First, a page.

I realize that better pictures of extreme cold are being posted all over the web, but I need to document my own seemingly never ending polar vortex. My mother who lives in San Antonio asked how we were faring and I told her that my commute has been hellish – notice the treacherous path from my house to my barn studio:)
The little branches poking out of the snow are actually buried trees that we lost in an earlier ice storm. I did appreciate Valerie’s comment that this kind of cold makes weavers appreciate our blanket making skills more fully – the blanket becomes less a decorative element and more a survival tool!
So all this ice brought to mind a great story that my friend Suzanne Pelto told me during a lovely lunch we had in the bright July sunshine last summer. As I look out my window this morning, I think this is a more appropriate time for this ice-y story.
Suzanne told me that her father was born to a large family in Quebec, was a super bright, hardworking, competent man who was forced to leave school early to help support the family when his father died. He found work in the ship yards of Providence during WWII when they were building ships at breakneck speeds. Because of his lack of education, he was a simple laborer with not much input in how the engineers and managers did things. But one day there were a group of engineers and foremen standing around trying to solve a snag in their process. Apparently they would build the ships and giant engines separately, then lift the engines with huge ropes and gently lower them into the ship’s engine room. They hit a snag at the point where the engines hit the ship bottom with the ropes trapped under them. The group was talking and drawing and arguing when Suzanne’s dad (who had spent his boyhood harvesting ice in Quebec) stepped forward and suggested big ice blocks to hold the engines up so that the ropes could be removed and the engines could slowly lower as the ice melted. The foreman told him to go back to work and stop interrupting, but one of the engineers said, “Wait, tell me your idea.” and so because of his familiarity with and knowledge of a material he was able to come up with a unique solution. And who knows what larger impact he had on the war effort as a whole. I love this story for the obvious “underdog triumphs” element, but also because it illustrates how important it is to familiarize oneself with an array of techniques and materials. Not simply for variety, but because if you have never used a material/technique/tool it won’t be in your metaphorical toolbox. You might not be able to reach the best solution to a problem if all you know is a “hammer”.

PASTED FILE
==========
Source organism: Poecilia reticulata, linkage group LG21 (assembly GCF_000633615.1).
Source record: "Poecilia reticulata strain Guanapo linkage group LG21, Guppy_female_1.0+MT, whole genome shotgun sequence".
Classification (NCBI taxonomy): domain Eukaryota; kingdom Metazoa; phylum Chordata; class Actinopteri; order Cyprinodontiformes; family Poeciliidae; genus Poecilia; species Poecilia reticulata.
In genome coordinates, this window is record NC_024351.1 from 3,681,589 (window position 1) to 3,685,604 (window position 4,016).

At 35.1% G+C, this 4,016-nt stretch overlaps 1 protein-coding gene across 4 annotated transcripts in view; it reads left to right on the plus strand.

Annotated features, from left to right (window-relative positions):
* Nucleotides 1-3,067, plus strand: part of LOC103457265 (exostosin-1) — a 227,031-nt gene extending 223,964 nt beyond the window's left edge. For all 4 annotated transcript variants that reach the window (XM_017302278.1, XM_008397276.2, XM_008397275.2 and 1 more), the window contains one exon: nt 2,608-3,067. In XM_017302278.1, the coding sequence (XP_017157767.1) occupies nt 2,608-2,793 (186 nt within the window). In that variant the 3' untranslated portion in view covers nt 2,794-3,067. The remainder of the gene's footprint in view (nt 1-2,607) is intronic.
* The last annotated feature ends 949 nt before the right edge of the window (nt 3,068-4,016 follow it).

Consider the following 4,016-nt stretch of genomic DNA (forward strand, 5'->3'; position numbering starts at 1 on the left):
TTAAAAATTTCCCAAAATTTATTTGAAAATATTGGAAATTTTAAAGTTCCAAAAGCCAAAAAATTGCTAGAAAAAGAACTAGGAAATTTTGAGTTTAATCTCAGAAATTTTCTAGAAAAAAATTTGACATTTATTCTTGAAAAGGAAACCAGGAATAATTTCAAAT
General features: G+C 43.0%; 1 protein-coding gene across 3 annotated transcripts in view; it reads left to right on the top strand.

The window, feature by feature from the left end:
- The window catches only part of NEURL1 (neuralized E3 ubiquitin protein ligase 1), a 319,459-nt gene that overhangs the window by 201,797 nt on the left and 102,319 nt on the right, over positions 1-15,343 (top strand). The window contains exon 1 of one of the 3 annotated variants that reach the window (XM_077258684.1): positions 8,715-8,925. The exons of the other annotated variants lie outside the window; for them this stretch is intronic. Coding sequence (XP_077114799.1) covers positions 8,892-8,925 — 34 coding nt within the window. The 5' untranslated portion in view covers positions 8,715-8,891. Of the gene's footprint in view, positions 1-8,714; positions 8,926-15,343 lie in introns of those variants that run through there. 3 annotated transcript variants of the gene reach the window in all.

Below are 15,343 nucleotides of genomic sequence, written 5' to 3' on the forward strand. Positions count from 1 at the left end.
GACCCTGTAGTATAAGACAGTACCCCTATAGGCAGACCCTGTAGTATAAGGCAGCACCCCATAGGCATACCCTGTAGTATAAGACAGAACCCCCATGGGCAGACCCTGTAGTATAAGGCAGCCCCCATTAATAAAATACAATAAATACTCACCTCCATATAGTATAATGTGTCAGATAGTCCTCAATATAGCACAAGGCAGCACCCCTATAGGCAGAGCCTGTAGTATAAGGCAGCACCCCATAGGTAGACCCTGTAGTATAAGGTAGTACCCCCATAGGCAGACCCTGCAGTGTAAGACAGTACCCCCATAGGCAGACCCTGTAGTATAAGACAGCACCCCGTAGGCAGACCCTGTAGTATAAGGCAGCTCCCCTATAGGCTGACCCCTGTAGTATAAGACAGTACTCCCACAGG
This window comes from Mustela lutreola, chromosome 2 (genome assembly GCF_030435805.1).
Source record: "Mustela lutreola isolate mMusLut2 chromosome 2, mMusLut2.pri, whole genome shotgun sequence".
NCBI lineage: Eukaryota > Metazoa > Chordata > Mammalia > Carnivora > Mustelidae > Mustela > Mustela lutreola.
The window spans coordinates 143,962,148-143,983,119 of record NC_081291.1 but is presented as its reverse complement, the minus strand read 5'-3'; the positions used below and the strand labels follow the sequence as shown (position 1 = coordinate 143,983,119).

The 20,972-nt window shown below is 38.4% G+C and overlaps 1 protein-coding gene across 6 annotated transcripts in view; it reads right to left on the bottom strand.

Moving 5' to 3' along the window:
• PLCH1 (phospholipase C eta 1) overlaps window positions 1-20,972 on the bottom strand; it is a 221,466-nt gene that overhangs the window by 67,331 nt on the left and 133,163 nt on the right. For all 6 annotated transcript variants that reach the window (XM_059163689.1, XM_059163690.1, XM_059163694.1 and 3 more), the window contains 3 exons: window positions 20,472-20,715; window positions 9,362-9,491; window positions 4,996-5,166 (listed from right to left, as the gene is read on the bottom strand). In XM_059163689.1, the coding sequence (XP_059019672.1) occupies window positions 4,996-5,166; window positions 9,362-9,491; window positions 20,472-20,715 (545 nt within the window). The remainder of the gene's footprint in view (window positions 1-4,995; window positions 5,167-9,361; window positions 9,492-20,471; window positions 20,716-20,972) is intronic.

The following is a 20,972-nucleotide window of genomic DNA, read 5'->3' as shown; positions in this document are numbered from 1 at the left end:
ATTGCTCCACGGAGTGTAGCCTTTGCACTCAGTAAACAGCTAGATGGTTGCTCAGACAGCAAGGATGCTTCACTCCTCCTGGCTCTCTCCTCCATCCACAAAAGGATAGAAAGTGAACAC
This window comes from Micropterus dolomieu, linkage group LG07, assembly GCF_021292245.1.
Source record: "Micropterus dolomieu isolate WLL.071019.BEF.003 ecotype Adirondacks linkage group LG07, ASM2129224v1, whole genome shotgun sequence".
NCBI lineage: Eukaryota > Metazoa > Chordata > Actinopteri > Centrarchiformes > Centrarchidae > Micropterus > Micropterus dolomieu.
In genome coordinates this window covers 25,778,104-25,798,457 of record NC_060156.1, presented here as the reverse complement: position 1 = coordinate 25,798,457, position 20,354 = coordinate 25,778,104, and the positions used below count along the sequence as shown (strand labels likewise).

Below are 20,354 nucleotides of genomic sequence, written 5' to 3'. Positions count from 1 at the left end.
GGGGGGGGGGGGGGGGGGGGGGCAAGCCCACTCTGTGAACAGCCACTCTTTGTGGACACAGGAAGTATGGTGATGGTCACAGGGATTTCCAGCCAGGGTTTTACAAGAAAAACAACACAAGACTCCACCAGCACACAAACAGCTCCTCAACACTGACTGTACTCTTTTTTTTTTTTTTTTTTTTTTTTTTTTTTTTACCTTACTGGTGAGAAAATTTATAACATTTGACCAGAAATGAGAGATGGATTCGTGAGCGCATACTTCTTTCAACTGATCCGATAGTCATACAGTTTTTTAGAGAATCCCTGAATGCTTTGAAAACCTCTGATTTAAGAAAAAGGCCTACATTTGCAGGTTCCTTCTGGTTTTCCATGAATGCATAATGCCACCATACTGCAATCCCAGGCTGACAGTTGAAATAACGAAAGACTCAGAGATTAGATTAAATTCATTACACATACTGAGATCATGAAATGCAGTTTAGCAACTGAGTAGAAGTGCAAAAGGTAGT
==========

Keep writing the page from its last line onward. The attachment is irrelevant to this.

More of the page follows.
So, in my attempt to add to my metaphorical toolbox (and because it was on serious discount) I bought a bunch of Poppana from WEBS for a series of placemats for my mom. Poppana is a Finnish product – essentially narrow, pre-cut, bias cotton rags. I have been using it with both a poppana shuttle and a stick shuttle. Because I am weaving on my Schact standard, the poppana shuttle is a little wide. It would work better on a Scandinavian loom with a deeper space between the heddles and the front beam. I find that the stick shuttle works equally well. This a dish that I am using to select colors:
Here are some of the poppana colors that I am going to use. One of the great things about this material is the huge range of colors. I have been using between two and three rolls per placemat on a 22/2 cottolin warp. I wound a warp for half the placemats using blue and green, and I plan to tie on an orange/red warp to use with the warm colors for for the final 4 placemats.
Treadled in a rosepath sequence alternating poppana pattern with cottolin tabby.
Treadled in a pw sequence alternating poppana and cottolin.
Lots of projects in the works at the moment. I am working on a runner to donate for the SEFF auction and a blanket/yardage for the faculty show at SEFF or maybe for coat fabric for an article in HW or both.
This is a version of a draft I created based on a broken twill block sequence that I drafted while literally telling a class that they couldn’t/shouldn’t use a broken twill block sequence for deflected double weave. . . serious AHA moment.
I still have half the warp to weave, but I cut off at the 1/2 point to wash and plan.
Stay warm (hopefully using cozy handwovens!)